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'Enormous value' new technology can bring to policing


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Geocoding app divides our world into 3m x 3m squares.

what3words: Mapping a route to safety

what3words: Mapping a route to safety

Date - 21st June 2019
By - Nick Hudson - Police Oracle

 

Forces are turning to a new hi-tech app being hailed a “fantastic” double boon in saving lives and precious time for overstretched and under-resourced officers on the frontline.

The location technology is proving “invaluable” for finding people who need assistance, but may not know where they are, with pinpoint accuracy.

It’s called what3words and it has effectively divided the globe into 3m x 3m squares.

Each square has been given a unique three word address, which means anyone can refer to their exact location simply by using the three words.

The geocoding system means police call handlers can send a text including a link to the what3words browser site, and whoever has contacted can see their location, and read out the corresponding three words. 

Forces can then dispatch appropriate resources to the right place.

Joe Harwood, Atlas Court dispatcher, explains when it could be used: “Emergencies can happen anywhere, in the middle of the countryside, or in a confusing urban area that you can’t describe in any great detail.

“These are the scenarios when we can turn to what3words and save precious time.” 

Forces across the country are already reporting success stories.

In West Yorkshire, what3words has been used to pinpoint the location of serious road traffic collisions; Humberside Police found a vulnerable domestic abuse victim; while officers from Bedfordshire Police, along with colleagues from Bedfordshire Fire and Rescue Service, used the app to trace and rescue a woman who had slipped into waist-deep water.

South Yorkshire Superintendent Bob Chapman, head of force communications, said: “There are occasions where we get calls from people, who have found themselves in emergency situations with no idea where they are.

“This technology is a fantastic, additional tool that we can use to quickly and efficiently locate people who need our help.” 

Superintendent Nick Lyall, Bedfordshire’s lead for what3words, said: “These cases demonstrate the enormous value this new technology can bring to policing and the safeguarding work we do every day.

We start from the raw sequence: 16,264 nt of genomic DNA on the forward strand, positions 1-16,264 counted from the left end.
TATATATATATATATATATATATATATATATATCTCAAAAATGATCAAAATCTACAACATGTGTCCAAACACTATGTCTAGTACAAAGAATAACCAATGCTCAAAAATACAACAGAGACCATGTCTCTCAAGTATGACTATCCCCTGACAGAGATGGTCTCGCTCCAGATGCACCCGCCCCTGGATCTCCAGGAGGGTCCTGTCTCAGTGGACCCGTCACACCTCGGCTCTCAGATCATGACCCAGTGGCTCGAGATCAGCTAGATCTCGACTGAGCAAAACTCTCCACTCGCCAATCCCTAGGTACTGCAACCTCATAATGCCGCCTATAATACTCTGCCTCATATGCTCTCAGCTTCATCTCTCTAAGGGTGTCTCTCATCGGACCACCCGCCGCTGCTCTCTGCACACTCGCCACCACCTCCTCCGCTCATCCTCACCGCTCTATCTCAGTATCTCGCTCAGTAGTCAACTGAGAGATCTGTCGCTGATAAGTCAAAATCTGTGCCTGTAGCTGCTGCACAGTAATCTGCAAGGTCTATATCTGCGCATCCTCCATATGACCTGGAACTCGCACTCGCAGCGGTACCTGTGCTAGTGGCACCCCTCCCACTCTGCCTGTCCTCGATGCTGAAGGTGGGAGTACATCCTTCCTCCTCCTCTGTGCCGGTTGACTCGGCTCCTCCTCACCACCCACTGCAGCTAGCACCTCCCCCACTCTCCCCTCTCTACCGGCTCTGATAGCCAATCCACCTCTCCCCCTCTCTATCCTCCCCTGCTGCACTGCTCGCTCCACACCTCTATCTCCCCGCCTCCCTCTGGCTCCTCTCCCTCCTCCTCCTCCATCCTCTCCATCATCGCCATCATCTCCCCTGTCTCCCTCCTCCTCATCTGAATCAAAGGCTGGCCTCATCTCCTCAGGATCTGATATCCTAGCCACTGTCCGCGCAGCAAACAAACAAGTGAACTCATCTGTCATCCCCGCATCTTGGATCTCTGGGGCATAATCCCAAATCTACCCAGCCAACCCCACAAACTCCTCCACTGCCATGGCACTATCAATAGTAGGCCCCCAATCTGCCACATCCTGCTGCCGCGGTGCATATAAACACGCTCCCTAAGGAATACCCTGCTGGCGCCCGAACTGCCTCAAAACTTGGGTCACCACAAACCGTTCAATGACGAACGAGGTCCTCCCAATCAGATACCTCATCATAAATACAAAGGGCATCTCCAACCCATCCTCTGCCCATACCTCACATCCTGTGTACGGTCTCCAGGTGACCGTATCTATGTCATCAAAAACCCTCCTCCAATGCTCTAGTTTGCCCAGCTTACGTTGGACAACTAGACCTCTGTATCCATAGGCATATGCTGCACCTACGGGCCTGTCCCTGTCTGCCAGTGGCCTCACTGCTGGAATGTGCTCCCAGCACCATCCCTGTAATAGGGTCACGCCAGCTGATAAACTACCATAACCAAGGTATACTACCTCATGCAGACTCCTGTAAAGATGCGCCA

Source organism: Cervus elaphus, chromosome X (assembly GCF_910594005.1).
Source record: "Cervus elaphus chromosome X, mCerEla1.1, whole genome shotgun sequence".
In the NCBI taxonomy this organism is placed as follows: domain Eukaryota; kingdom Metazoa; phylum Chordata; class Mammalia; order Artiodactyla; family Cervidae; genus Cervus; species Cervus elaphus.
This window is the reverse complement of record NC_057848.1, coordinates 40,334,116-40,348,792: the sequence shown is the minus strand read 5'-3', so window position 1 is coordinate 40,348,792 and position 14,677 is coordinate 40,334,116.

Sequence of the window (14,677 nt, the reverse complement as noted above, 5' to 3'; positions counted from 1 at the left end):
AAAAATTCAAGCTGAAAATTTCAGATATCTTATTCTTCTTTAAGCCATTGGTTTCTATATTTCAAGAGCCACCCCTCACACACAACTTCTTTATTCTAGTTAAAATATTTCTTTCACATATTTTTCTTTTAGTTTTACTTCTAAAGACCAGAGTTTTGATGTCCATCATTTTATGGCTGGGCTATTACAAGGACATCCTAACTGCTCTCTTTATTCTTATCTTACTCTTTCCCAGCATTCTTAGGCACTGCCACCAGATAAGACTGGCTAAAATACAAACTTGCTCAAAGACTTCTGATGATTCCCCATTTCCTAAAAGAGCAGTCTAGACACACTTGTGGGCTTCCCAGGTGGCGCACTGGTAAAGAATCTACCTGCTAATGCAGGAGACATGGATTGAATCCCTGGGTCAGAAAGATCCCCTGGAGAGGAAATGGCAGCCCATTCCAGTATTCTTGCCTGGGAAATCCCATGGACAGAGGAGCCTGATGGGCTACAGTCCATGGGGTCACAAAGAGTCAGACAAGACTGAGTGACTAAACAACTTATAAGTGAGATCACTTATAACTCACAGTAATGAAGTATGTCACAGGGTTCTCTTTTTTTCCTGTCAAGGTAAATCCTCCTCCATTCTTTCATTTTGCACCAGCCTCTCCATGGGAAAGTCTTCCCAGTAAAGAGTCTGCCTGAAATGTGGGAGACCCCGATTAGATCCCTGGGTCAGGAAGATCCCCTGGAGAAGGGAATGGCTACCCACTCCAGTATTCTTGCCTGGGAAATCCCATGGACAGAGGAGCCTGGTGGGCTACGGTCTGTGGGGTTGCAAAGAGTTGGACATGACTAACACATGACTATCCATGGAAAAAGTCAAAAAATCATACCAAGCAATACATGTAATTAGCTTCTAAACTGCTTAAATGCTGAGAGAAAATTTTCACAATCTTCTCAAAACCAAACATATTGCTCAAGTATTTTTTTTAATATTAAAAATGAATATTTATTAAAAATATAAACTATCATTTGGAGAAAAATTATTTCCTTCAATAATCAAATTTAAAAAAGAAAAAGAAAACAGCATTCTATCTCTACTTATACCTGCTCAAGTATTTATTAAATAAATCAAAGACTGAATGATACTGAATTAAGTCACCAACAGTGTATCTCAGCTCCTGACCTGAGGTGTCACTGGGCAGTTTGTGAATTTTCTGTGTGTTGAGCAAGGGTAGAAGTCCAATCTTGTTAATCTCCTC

“A huge amount of effort often goes into locating people in rural locations. what3words can remove hours of police time from this process and allows officers to get back onto the frontline.

“The new technology enables us to get help to where it is needed, as quickly as possible. Every minute counts in an emergency so it could really help save lives.”

Chris Sheldrick, co-founder and CEO of what3words, added: “Being in need of urgent help and not being able to easily describe where you are can be very distressing for the person involved and a really difficult situation for emergency services.

“Today people nearly always have their phone on them. We need to use the tools at our disposal to improve public services and potentially save lives.” 

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I saw this coming out and I thought, “this would be great, and makes total sense, which means we won’t get it and we’ll keep using stupid broken systems that don’t work”.

 

It’s a great principle, but, I can’t see how it’ll work in situations where people are panicking, not making any sense, don’t have any signal, etc etc etc. It needs to be integrated to the call handling system somehow.

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21 hours ago, Mazza said:

 

 

It’s a great principle, but, I can’t see how it’ll work in situations where people are panicking, not making any sense, don’t have any signal, etc etc etc. ...

Absolutely right. 

Also, it wouldn't work because scientific studies have shown that people who call the police more than once a year are, on average, 10 times more stupid than average*.

 

*FACT 

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Our mapping system is garbage and always has been. I have used 3 words loads, lots of rural locations etc and being able to pinpoint is awesome. 

Will the public use it in an emergency? Possibly not, but after, perhaps. Finding abandoned vehicles, broken down, sus packages, all sorts. 

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On 22/06/2019 at 19:50, SimonT said:

Our mapping system is garbage and always has been.

 

Ours is great.  They always know when you're grabbing a quick brew or having a pee.  "Alpha85 we can see you're free, got a little job for you"  on the other side of town on a grade 3 that is only an hour old. 

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On 22/06/2019 at 19:13, stewie_griffin said:

Absolutely right. 

Also, it wouldn't work because scientific studies have shown that people who call the police more than once a year are, on average, 10 times more stupid than average*.

 

*FACT 

I've called 999 several times this year.. 🤔

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